Shadow work — book review
What are the works that we do unknown to ourselves?
How do corporations push their work to the consumers and still charge for the entire service?
How do consumers, in the guise of becoming tech-savvy, become willing pawns in the corporations’ hands and spend their most valuable asset — Time — in enriching the corporations, with no benefit to themselves?
These and many items like these are covered in the book ‘Shadow Work’ by Craig Lambert
Take the case of the numerous user ids and passwords that we have to figure out on a daily basis. Why should we, the consumers of services, have to pay by way of our time and effort, for authenticating ourselves across multiple applications, while the need to authenticate the consumer is on the corporation? Unknown to ourselves, we the consumers, are becoming the shadow workers of corporations.
Take the case of self-service petrol stations or salad fixing stations in eateries. Why should the consumer do the job of a petrol pump attendant or an eatery worker? Not only many jobs are lost but also consumers work for the corporations, for free.
When postmen delivered mails, we got mails that we needed to get. We never got junk mails or spams. But with the advent of emails, we are the recipients of more spam mails that proper ones. And the work of sifting through hundreds of spam emails is on us, consumers. This is shadow-work.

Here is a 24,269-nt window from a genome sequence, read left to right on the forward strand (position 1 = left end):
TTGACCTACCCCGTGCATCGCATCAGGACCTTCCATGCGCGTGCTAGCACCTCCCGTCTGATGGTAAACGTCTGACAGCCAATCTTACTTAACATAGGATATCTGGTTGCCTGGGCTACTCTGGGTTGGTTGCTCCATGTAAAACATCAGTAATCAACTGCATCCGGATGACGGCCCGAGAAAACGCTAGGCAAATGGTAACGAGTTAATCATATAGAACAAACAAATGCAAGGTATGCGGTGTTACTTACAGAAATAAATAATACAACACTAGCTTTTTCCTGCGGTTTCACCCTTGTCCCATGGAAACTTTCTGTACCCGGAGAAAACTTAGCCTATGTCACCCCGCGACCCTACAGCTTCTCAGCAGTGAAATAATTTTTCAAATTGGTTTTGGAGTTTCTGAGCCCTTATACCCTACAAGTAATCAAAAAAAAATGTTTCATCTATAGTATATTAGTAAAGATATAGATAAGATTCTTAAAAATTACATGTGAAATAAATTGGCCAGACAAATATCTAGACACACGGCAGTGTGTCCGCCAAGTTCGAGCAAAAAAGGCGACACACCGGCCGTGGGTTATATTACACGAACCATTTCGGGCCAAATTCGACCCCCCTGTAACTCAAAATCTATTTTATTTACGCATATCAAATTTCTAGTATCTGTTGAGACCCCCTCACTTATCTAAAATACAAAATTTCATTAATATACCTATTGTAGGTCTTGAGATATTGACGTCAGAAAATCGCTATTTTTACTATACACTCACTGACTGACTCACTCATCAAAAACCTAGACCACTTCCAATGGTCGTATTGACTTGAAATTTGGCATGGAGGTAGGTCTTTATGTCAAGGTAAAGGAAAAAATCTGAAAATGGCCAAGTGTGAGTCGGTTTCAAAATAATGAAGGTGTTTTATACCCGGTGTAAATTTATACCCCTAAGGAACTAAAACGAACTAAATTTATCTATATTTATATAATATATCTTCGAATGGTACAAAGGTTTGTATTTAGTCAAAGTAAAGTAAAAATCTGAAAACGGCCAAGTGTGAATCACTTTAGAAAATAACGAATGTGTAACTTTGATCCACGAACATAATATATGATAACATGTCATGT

Call any bank and you have to wait for some time to ‘familiarize’ yourself with their ‘changed menu options’. Why should a customer have to spend time to wait on a call to learn about some key punching sequences that have changed?
Take Facebook. The content that users write is in turn used by Facebook to target advertisements and earn for themselves. In terms of content generation, Facebook doesn’t invest at all. It uses consumer’s time, effort and intellect for free, while earning advertisement revenue for itself and its shareholders.
Every tech company has an online forum where users answer one another’s queries, removing the burden on the company to provide support and service to a large extent. If this would not have been the case, the company would have had to hire more support staff. With consumers acting as shadow workers, the companies stand to gain by ‘out-sourcing’ their support work for free.
The rapid automation of services — check deposit, teller transactions et al — has also resulted in lesser human interaction and increased human isolation. While man is supposed to be a social animal, the proliferation of technology and such shadow works have ensured that man is isolated from his society, with each catering to his own needs with no need to interact with fellow humans.
The book is well written, an eye-opener in many cases, and a great read.